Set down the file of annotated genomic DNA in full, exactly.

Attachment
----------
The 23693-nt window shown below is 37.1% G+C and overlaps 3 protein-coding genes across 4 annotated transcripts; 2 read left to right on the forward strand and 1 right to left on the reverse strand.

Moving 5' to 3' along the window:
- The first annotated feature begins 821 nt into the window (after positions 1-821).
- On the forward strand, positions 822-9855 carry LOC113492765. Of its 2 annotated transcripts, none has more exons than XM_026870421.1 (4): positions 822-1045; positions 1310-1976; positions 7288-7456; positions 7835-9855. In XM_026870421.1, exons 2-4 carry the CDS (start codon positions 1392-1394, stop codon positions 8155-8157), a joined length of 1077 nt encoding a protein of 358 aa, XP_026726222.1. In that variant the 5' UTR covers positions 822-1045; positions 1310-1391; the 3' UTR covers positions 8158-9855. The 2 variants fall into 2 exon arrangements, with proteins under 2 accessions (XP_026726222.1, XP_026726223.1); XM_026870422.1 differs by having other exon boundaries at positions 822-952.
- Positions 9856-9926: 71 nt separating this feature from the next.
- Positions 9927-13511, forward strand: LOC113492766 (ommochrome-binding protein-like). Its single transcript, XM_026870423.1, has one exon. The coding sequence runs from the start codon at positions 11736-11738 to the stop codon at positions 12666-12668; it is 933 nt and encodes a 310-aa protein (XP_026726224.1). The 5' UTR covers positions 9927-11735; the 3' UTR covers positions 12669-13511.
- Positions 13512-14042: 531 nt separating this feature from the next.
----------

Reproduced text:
The 23693-nt window shown below is 37.1% G+C and overlaps 3 protein-coding genes across 4 annotated transcripts; 2 read left to right on the forward strand and 1 right to left on the reverse strand.

Moving 5' to 3' along the window:
- The first annotated feature begins 821 nt into the window (after positions 1-821).
- On the forward strand, positions 822-9855 carry LOC113492765. Of its 2 annotated transcripts, none has more exons than XM_026870421.1 (4): positions 822-1045; positions 1310-1976; positions 7288-7456; positions 7835-9855. In XM_026870421.1, exons 2-4 carry the CDS (start codon positions 1392-1394, stop codon positions 8155-8157), a joined length of 1077 nt encoding a protein of 358 aa, XP_026726222.1. In that variant the 5' UTR covers positions 822-1045; positions 1310-1391; the 3' UTR covers positions 8158-9855. The 2 variants fall into 2 exon arrangements, with proteins under 2 accessions (XP_026726222.1, XP_026726223.1); XM_026870422.1 differs by having other exon boundaries at positions 822-952.
- Positions 9856-9926: 71 nt separating this feature from the next.
- Positions 9927-13511, forward strand: LOC113492766 (ommochrome-binding protein-like). Its single transcript, XM_026870423.1, has one exon. The coding sequence runs from the start codon at positions 11736-11738 to the stop codon at positions 12666-12668; it is 933 nt and encodes a 310-aa protein (XP_026726224.1). The 5' UTR covers positions 9927-11735; the 3' UTR covers positions 12669-13511.
- Positions 13512-14042: 531 nt separating this feature from the next.